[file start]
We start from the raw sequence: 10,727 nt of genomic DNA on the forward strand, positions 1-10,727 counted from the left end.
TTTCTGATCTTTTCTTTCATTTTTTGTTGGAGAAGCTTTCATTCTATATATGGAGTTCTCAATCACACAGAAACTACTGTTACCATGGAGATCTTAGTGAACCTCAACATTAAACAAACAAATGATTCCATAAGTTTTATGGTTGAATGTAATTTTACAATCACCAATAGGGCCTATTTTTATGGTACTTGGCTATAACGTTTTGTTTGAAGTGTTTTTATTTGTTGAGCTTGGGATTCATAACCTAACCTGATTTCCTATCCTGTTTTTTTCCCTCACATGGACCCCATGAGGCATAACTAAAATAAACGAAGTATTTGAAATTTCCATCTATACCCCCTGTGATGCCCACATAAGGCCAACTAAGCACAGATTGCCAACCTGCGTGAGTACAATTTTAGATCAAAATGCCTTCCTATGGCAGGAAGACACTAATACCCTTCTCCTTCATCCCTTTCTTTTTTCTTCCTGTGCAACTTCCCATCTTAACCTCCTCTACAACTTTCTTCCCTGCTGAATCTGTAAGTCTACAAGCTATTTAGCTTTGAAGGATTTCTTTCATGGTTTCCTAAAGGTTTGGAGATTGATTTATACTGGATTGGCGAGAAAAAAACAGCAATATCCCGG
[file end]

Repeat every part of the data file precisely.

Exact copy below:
We start from the raw sequence: 10,727 nt of genomic DNA on the forward strand, positions 1-10,727 counted from the left end.
TTTCTGATCTTTTCTTTCATTTTTTGTTGGAGAAGCTTTCATTCTATATATGGAGTTCTCAATCACACAGAAACTACTGTTACCATGGAGATCTTAGTGAACCTCAACATTAAACAAACAAATGATTCCATAAGTTTTATGGTTGAATGTAATTTTACAATCACCAATAGGGCCTATTTTTATGGTACTTGGCTATAACGTTTTGTTTGAAGTGTTTTTATTTGTTGAGCTTGGGATTCATAACCTAACCTGATTTCCTATCCTGTTTTTTTCCCTCACATGGACCCCATGAGGCATAACTAAAATAAACGAAGTATTTGAAATTTCCATCTATACCCCCTGTGATGCCCACATAAGGCCAACTAAGCACAGATTGCCAACCTGCGTGAGTACAATTTTAGATCAAAATGCCTTCCTATGGCAGGAAGACACTAATACCCTTCTCCTTCATCCCTTTCTTTTTTCTTCCTGTGCAACTTCCCATCTTAACCTCCTCTACAACTTTCTTCCCTGCTGAATCTGTAAGTCTACAAGCTATTTAGCTTTGAAGGATTTCTTTCATGGTTTCCTAAAGGTTTGGAGATTGATTTATACTGGATTGGCGAGAAAAAAACAGCAATATCCCGG